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Robust Jobs Report Erases Concerns About a Slowdown

This article appeared online at TheNewAmerican.com on Friday, June 1, 2018: 

Any concerns about a nascent slowdown in the American economy were firmly erased by Friday’s report from the Bureau of Labor Statistics. Beating forecasters’ predictions of 200,000 new jobs being added to the booming economy in May, the real number according to the BLS was a heartening 223,000. The agency also reported that the unemployment rate, as a result, dropped further, to 3.8 percent — a level not seen in decades.

Commentators were ebullient. Nelson Schwartz, writing in the New York Times, said, “The American economy roared into overdrive last month … underscor[ing] other recent signs of strength, like robust personal income and spending data reported earlier this week.”

Thomas Simons, senior money market economist at investment firm Jeffries LLC, said there were “no holes to poke here [in the report].… These numbers are phenomenal.” Paul Ashworth, chief U.S. economist for Capital Economics, echoed the sentiments expressed by this writer on Thursday:

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Changing the Metaphor: Repatriated Capital is More Like an Afterburner, not a Turbocharger, for the Economy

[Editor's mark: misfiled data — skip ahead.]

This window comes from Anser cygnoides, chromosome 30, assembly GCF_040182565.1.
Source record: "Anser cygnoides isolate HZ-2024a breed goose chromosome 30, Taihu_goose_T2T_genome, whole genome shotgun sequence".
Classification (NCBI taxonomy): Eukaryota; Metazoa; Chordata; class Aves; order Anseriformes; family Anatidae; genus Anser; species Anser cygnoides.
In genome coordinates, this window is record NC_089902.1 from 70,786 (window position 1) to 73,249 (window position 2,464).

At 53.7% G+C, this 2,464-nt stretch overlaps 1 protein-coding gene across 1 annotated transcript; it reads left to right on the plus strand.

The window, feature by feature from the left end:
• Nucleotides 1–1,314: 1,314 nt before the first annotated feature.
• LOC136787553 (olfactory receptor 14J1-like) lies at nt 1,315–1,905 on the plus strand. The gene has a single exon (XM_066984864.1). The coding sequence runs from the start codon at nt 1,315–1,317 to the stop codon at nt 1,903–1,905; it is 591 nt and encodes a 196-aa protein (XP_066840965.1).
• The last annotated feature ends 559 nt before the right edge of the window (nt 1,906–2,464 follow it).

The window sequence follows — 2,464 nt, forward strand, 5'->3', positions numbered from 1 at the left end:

This article was published by The McAlvany Intelligence Advisor on Friday, June 1, 2018: 

Ever since Trump’s tax reform instituted a tax holiday for the estimated $2.6 trillion being held overseas by American companies, this writer has referred to its impact once it is “repatriated” as a turbocharger on an IC engine. With no apologies to the EV crowd, a better metaphor, now that the economy is responding to those tax cuts for American taxpayers, is one of a jet engine: that repatriated capital is looking and more like an afterburner on an engine that is already at maximum thrust. 

Ben Leubsdorf, writing for The Wall Street Journal, first noticed the effect. He wrote that corporate profits jumped by nearly eight percent in the first quarter of 2018, and then noted that there was a substantial pickup in capex as well: “Fixed nonresidential investment, a measure of capital expenditures, rose at a 9.2% annual rate in the first quarter, including a large upward revision for investment in intellectual property products such as software.” 

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U.S. Economy Continuing to Fire on All Cylinders

This article appeared online at TheNewAmerican.com on Thursday, May 31, 2018: